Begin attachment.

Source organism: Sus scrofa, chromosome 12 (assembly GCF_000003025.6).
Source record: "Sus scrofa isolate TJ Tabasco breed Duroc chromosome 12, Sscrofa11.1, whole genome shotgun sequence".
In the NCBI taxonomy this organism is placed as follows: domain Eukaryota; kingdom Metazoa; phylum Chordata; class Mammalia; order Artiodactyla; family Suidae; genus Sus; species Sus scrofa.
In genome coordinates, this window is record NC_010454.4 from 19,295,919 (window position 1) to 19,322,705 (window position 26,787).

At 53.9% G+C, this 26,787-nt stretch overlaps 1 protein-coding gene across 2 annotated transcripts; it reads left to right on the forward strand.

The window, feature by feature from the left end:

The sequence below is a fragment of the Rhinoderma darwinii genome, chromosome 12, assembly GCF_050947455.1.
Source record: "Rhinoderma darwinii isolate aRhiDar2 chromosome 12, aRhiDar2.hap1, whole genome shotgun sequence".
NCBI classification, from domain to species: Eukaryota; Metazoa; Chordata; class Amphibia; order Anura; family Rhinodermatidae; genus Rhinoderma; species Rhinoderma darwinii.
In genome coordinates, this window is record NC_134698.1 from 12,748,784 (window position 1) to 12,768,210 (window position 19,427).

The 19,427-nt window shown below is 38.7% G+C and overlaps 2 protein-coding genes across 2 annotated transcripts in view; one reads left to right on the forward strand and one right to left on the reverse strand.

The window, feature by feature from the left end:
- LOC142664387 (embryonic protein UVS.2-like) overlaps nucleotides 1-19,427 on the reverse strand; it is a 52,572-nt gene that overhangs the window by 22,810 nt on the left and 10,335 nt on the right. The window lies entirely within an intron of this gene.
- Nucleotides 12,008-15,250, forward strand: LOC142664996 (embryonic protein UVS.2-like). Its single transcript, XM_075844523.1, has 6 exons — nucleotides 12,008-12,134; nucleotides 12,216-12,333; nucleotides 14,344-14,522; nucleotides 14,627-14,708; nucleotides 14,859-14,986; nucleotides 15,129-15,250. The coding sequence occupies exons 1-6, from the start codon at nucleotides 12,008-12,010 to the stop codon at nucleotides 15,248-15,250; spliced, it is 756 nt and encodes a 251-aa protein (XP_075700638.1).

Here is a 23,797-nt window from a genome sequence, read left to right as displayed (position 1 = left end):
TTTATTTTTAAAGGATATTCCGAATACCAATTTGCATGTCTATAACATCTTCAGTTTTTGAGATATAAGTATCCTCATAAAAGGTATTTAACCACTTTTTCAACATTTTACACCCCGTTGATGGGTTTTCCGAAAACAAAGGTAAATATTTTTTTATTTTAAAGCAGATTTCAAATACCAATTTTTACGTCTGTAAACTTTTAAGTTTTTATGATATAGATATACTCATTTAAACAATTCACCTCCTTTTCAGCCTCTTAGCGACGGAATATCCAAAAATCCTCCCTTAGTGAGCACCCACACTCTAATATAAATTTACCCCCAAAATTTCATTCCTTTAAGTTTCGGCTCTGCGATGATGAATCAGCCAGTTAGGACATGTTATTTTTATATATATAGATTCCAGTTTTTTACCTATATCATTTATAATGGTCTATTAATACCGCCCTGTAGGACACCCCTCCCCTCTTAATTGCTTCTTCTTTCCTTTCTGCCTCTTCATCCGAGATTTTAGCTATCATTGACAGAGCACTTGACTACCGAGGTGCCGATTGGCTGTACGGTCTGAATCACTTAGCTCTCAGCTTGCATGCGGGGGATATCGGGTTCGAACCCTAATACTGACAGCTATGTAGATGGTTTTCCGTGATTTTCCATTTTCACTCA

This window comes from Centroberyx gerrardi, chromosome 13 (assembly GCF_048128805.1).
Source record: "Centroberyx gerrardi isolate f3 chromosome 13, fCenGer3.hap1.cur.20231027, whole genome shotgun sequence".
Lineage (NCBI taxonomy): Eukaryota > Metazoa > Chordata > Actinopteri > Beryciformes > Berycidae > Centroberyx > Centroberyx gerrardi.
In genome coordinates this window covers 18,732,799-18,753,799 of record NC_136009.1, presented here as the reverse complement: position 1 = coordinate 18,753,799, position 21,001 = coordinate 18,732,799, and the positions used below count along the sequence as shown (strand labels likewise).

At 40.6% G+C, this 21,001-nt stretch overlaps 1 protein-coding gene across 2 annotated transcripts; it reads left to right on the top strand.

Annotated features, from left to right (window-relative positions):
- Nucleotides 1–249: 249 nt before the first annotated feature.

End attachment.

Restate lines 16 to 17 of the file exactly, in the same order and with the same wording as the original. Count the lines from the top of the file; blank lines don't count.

TTTATTTTTAAAGGATATTCCGAATACCAATTTGCATGTCTATAACATCTTCAGTTTTTGAGATATAAGTATCCTCATAAAAGGTATTTAACCACTTTTTCAACATTTTACACCCCGTTGATGGGTTTTCCGAAAACAAAGGTAAATATTTTTTTATTTTAAAGCAGATTTCAAATACCAATTTTTACGTCTGTAAACTTTTAAGTTTTTATGATATAGATATACTCATTTAAACAATTCACCTCCTTTTCAGCCTCTTAGCGACGGAATATCCAAAAATCCTCCCTTAGTGAGCACCCACACTCTAATATAAATTTACCCCCAAAATTTCATTCCTTTAAGTTTCGGCTCTGCGATGATGAATCAGCCAGTTAGGACATGTTATTTTTATATATATAGATTCCAGTTTTTTACCTATATCATTTATAATGGTCTATTAATACCGCCCTGTAGGACACCCCTCCCCTCTTAATTGCTTCTTCTTTCCTTTCTGCCTCTTCATCCGAGATTTTAGCTATCATTGACAGAGCACTTGACTACCGAGGTGCCGATTGGCTGTACGGTCTGAATCACTTAGCTCTCAGCTTGCATGCGGGGGATATCGGGTTCGAACCCTAATACTGACAGCTATGTAGATGGTTTTCCGTGATTTTCCATTTTCACTCA

This window comes from Centroberyx gerrardi, chromosome 13 (assembly GCF_048128805.1).